Sarah Castle

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Qualitative research among young people and other community members in rural Mali elicited knowledge and attitudes with regard to HIV/AIDS. Findings indicated that rumours concerning methods of infection are likely to increase the stigmatization of those with the disease. The most frequently stated mode of transmission involved urinating in a place where(More)
  • S E Castle
  • 1993
In West Africa, health-seeking behaviour can be better understood by assessing how women differ from each other, rather than how they differ from men, in terms of their socioeconomic and political power within the domestic environment. Anthropological and demographic data were collected among rural Malian Fulani and Dogon populations who possess similar(More)
Many of the challenges facing children now are a function of changing times, including increase in urbanization, political violence, changing family forms, and in some areas decreased supplies of adequate food. This review focuses particularly on those changes in which children are the victims and which induce new threats for them, rather than on problems(More)
During a qualitative evaluation of three peer-education programs in urban Mali, young people stated that they were wary of using either the pill or injectable contraceptives because they believed that these methods would make them sterile. Unmarried women's contraceptive decisionmaking was not primarily driven by a current need to limit fertility, but(More)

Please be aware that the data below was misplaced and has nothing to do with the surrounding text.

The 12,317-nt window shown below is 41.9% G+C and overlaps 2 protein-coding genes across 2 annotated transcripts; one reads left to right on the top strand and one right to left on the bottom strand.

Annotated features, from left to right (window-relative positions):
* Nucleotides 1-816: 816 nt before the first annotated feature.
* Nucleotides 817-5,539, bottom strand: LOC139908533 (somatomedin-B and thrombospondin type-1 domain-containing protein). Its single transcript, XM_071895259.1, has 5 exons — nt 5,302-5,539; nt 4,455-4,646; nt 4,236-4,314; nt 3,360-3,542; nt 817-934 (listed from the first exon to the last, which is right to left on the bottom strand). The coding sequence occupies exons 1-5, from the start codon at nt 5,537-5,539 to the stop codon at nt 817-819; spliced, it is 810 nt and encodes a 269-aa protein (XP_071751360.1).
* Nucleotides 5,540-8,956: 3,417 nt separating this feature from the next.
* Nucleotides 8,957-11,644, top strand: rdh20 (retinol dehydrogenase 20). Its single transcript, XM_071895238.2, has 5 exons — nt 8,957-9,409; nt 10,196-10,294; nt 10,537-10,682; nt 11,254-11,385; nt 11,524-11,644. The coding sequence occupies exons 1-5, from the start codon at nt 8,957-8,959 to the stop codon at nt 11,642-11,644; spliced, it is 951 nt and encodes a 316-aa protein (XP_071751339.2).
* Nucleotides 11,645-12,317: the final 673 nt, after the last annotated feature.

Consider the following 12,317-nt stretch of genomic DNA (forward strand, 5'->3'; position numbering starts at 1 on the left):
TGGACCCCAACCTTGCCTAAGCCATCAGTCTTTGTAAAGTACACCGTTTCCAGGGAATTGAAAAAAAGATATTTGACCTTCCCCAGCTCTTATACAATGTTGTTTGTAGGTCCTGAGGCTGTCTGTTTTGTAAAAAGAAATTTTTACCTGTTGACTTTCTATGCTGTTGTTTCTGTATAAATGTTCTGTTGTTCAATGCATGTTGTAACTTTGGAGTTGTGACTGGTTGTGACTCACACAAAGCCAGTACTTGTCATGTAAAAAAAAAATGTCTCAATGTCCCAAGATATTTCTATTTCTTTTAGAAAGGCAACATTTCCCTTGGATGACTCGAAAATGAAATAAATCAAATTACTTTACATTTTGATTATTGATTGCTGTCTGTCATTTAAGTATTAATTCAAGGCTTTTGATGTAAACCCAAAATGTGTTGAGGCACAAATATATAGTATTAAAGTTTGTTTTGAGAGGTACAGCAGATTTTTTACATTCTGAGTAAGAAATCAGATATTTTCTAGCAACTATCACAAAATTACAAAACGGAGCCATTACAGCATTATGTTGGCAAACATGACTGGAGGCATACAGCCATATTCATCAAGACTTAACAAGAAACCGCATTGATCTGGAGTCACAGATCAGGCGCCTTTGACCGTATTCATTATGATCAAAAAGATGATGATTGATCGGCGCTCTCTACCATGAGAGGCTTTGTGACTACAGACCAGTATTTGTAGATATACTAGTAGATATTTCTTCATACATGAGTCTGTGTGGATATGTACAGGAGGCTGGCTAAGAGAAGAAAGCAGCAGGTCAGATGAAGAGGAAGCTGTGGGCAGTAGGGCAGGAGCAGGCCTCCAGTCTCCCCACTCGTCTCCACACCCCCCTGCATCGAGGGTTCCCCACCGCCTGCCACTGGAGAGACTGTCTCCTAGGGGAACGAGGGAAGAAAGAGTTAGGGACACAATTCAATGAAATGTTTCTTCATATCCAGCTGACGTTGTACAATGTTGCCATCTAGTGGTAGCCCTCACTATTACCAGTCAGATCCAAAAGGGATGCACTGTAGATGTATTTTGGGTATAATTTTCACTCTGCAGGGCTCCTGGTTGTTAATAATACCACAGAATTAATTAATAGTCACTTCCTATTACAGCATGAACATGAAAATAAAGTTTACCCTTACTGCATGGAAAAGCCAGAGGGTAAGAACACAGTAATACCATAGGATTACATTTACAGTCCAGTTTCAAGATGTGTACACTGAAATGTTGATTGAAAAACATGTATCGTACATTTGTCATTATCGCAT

Research in West Africa has begun to document the phenomenon of child fostering although little attention has focussed on other types of non-maternal child care arrangements and their impact on child health. Evidence from a sample of 77 weaned children under five in rural Mali found that over one third (35%) of children were not the prime responsibility of(More)
This article examines the discrepancy between the recommendations of international authorities concerning breastfeeding and the practices of a significant proportion of women all over the world who discontinue breastfeeding because of the reported insufficiency of their milk. Our review of the evidence on the insufficient milk syndrome suggests that the(More)
Qualitative research was carried out in the Malian cities of Sikasso and Bamako with a view to setting up HIV voluntary testing and counselling (VCT) services and a separate programme to enable young people to improve their sexual health. The most striking finding was that a large number of respondents said they did not believe in the existence of AIDS.(More)
Demographic theory frequently assumes that pre-transitional populations adopt fatalistic attitudes to fertility and mortality. Fertility decline is said to require a "pro-active" mentality incorporating a newly conceived idea of numeracy about children and a new-found awareness by individuals of where they stand in relation to demographic norms. Nonnumeric(More)
This prospective study uses qualitative methods to examine the social and economic impact of family planning on women's lives in the district of Bamako, Mali. Fifty-five first-time users of contraceptives were interviewed in October 1996. Of particular interest is the high proportion (17/55) of those who had hidden their use of a birth-control method from(More)